We have to be able to revisit and revise our beliefs as we move through this world, or else we’d get stuck. Something may seem right at 25 or wise at 35 or important at 45 – but may later appear to be a folly of youth! A year ago, as I worked on a project of writing about each of the 30 variations that make up Bach’s Goldberg Variations, I chose to attach the idea of “civility” to one particularly genteel movement. The music is utterly pleasant and without drama, and that apparently fit my definition of civility at the time.
Yet, I chose a photo to accompany that posting which I had taken in Cape Town several years earlier – a photo of a photo, actually, that showed Archbishop Desmond Tutu standing in front of a photo of Nelson Mandela. I knew even then, I guess, that civility could not be equated with politeness, and certainly not with meekness. Nor can our polite selves serve as a veneer over our inactions or subtle cruelties. With unfailing civility Tutu and Mandela stood up to injustice, but their actions were not meek. Not by a long shot.
It was a Washington Post column several weeks ago, ‘Civility’ vs ‘hysteria’ that woke me up to the fact that injustice is uncivil, and reminded me that confronting wrong requires civil disobedience. Civility is sometimes loud, and sometimes listening. Sometimes tenacious and other times forgiving. It pays attention to those who are hurt as much as it attempts to understand those that do the hurting. It’s so much more than Bach’s sweet 18th Goldberg variation implies. Civility, I’ve learned, requires something more nuanced – and though Bach’s music has plenty of places to look, perhaps I’ll go to Beehoven this time. Not thought of as a model of civility in either his personal or musical style, this elegy was written for someone he undoubtedly loved from afar for many years. Complicated feelings expressed in a civil package of string quartet and chorus:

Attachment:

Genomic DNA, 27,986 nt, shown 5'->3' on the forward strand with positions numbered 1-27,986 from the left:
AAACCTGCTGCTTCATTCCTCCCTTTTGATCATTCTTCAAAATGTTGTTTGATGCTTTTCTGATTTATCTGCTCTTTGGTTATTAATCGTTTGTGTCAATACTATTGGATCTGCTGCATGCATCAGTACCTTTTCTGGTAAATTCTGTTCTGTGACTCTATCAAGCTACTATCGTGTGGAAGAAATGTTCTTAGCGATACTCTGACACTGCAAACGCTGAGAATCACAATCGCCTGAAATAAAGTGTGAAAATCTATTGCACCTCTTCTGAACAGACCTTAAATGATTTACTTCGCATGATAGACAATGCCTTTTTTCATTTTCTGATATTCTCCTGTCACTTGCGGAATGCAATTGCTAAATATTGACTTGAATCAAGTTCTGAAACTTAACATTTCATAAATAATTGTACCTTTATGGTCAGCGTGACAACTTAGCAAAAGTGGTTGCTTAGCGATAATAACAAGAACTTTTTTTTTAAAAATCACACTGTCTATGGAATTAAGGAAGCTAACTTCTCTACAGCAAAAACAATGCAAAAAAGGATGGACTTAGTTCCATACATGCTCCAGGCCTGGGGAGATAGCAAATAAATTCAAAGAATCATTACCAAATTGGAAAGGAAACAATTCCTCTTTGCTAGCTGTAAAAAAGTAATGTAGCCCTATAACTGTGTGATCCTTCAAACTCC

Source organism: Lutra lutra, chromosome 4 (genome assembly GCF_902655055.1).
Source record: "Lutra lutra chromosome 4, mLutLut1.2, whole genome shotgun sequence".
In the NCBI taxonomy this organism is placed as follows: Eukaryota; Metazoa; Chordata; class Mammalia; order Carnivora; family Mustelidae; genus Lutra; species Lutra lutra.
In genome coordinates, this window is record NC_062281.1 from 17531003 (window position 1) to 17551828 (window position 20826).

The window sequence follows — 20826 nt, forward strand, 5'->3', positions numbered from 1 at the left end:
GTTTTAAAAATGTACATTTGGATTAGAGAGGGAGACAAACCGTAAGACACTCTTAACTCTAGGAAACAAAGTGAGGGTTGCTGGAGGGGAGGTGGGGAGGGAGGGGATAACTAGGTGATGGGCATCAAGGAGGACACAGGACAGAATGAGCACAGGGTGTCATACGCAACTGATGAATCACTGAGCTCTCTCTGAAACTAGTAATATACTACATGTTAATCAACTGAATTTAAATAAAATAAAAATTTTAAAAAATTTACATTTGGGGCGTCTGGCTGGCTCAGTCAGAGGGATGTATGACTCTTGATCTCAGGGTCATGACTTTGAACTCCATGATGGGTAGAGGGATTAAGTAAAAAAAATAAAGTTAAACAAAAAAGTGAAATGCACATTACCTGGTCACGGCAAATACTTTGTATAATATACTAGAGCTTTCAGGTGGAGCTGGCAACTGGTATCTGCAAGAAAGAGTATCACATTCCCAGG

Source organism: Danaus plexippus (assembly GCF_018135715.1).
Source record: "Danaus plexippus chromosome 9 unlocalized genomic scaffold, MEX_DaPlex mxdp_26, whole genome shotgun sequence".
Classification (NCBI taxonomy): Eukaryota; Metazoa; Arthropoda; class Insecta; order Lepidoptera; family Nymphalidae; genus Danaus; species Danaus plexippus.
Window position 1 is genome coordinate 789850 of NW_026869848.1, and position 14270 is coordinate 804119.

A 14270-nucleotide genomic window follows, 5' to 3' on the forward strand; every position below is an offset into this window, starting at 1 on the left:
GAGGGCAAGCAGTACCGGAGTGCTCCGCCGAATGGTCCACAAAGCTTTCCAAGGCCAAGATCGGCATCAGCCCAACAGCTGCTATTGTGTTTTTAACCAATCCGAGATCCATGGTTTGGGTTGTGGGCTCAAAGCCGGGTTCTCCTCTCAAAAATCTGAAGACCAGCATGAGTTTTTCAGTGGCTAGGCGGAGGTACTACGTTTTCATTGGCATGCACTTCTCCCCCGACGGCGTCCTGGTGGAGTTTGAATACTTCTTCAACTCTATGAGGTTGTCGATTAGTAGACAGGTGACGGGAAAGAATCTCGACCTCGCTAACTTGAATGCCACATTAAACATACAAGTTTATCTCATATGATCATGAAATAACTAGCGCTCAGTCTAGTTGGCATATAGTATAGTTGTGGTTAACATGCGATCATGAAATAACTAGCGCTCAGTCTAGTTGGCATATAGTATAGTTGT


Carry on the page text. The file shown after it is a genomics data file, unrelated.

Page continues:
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This blog represents my attempt to put thoughts together on various things that seem to connect – in my mind anyway. More often than not new ideas first involve reaching back to what was and I can only hope that the prehistoric San cave painting at the top of this page inspires all kinds of connections between old and new.
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